BENTON HARBOR — Whirlpool Corp. officials aren’t worried about any fallout from Sears filing for Chapter 11 bankruptcy Monday.

In reaction to the retailer’s bankruptcy – which came after years of decreasing sales and mounting debt – Whirlpool released a statement Monday that Sears Holdings Corp.’s decision to cut its losses will have a “limited impact” on Whirlpool’s operations.

As of Sept. 30, about $30 million – or 1 percent – of Whirlpool’s aggregate accounts receivable exposure was related to Sears. In addition, net sales to Sears represented less than 2 percent of the Benton Harbor appliance maker’s global net sales.

The timing of the bankruptcy comes nearly a year after Sears stopped selling Whirlpool appliances in its stores and online.

Sears began selling washing machines made by the Upton Machine Co., which later became Whirlpool Corp., in 1916. The agreement marked a turning point for Whirlpool in its early years.

In October 2017, Sears said it would sell Whirlpool appliances in its retail stores until inventories were gone.

A Sears memo cited by The Wall Street Journal stated the decision was due to pricing disagreements with Whirlpool. However, there were conflicting reports that Whirlpool was concerned with Sears’ ability to pay for products.

Despite the end of the 100-year-old partnership, Reuters reported Whirlpool would continue to supply several of its products to Sears – including Kenmore brands – and discontinue the supply of brands like Maytag refrigerators, KitchenAid products and Jenn-Air appliances. 

“Our products are sold where consumers want to shop with distribution across all big-box retailers, the homebuilding channel and independent retailers,” Joe Liotine, president off Whirlpool’s North America region, said in a news release Monday. “We will continue to provide a great array of product offerings and services that meet consumer needs, offering strong brands that deliver innovation to consumers every day.”

Liotine said Whirlpool does not anticipate the Sears bankruptcy will have any impact on the company’s full-year 2018 guidance or financial results over the long term. The appliance company is expected to release third quarter earning results later this month.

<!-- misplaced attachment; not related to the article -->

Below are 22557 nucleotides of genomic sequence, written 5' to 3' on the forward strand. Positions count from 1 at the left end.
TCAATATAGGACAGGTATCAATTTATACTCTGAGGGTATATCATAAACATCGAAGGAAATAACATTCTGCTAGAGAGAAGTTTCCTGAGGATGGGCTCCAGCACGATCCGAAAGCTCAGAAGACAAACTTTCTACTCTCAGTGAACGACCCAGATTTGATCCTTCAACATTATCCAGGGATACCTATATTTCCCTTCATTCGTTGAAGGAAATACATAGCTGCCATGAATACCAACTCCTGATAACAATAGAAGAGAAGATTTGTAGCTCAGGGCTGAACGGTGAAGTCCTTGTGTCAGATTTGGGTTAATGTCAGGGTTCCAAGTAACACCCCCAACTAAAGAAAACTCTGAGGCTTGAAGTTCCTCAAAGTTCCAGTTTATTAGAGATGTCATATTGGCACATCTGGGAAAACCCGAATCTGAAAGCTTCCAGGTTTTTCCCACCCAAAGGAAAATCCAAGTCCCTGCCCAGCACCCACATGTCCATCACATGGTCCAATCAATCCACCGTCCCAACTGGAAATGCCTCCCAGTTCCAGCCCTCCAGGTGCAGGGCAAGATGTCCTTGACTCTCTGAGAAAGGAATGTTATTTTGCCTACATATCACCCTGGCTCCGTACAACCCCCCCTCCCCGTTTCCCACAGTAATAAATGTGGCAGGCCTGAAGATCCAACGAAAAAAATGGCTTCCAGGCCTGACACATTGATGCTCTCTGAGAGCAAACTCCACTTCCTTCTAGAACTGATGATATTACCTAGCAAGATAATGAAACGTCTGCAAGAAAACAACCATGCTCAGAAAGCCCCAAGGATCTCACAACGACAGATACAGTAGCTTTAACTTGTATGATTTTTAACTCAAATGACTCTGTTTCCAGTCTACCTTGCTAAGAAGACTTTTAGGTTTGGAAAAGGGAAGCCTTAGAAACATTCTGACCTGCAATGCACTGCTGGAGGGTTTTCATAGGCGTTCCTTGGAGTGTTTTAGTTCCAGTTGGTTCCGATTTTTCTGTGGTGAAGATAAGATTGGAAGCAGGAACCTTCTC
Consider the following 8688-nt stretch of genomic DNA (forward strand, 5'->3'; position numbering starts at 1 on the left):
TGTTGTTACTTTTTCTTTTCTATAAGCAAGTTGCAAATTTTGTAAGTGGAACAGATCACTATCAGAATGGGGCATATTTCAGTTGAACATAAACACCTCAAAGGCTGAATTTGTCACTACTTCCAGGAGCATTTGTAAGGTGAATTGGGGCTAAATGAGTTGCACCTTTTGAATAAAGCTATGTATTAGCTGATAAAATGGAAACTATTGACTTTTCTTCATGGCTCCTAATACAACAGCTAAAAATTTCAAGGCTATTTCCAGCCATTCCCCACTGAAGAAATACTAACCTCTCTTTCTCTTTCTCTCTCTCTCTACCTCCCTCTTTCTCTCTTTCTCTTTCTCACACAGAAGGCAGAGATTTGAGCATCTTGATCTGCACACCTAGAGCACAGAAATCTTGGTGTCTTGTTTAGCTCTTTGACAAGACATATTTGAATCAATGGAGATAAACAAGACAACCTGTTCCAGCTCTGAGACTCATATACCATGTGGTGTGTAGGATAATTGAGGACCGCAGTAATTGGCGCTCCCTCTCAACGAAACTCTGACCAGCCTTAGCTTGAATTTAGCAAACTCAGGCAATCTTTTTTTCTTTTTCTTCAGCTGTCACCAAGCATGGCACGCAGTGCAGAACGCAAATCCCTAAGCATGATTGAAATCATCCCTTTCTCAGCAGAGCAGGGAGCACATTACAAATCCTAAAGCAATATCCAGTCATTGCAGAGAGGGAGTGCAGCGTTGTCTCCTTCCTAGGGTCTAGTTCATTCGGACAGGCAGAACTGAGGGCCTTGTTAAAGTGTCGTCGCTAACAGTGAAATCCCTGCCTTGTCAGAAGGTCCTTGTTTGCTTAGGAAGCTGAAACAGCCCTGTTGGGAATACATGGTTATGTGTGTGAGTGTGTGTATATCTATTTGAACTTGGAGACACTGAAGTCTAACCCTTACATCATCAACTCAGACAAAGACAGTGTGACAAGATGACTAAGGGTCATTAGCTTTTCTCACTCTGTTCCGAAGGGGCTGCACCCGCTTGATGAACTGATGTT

Sears in Southwest Michigan

As part of the bankruptcy decision, Sears announced another 142 store closings, on top of the 46 closings that were announced in August.

Liquidation sales at the additional stores are expected to begin within two weeks, according to a court filing.

“As we look toward the holiday season, Sears and Kmart stores remain open for business and our dedicated associates look forward to serving our members and customers,” Sears Chairman and CEO Eddie Lampert said in a news release. Lampert has since announced he is resigning as CEO.

The company has 687 stores remaining – a number that includes Kmart locations.

The Sears Hometown Store in Dowagiac is expected to remain open, as only four Michigan locations – two Kmart stores in North Charlevoix and Lake Orion, plus two Sears locations in Ann Arbor and Lincoln Park – are among the stores to be shuttered.

The last time the retailer had a presence in the Twin Cities was after the Sears Hometown Store opened in 2012 at The Orchards Mall in Benton Township. It was located in the former FYE Music Store across from the mall food court.

However, the store lasted only five years, closing in the summer of 2017.

Sears had been an anchor store at Orchards Mall for 30 years. The full-service Sears store opened in the mall in 1979, but ended up closing down in 2009.

For much of its 132-year history, Sears was at the forefront of American retail. The company has lost money for years and it has several thousand fewer stores than it did in 2008, when the Great Recession hit brick-and-mortar stores hard.

Contact: twittkowski@TheHP.com, 932-0358, Twitter: @TonyWittkowski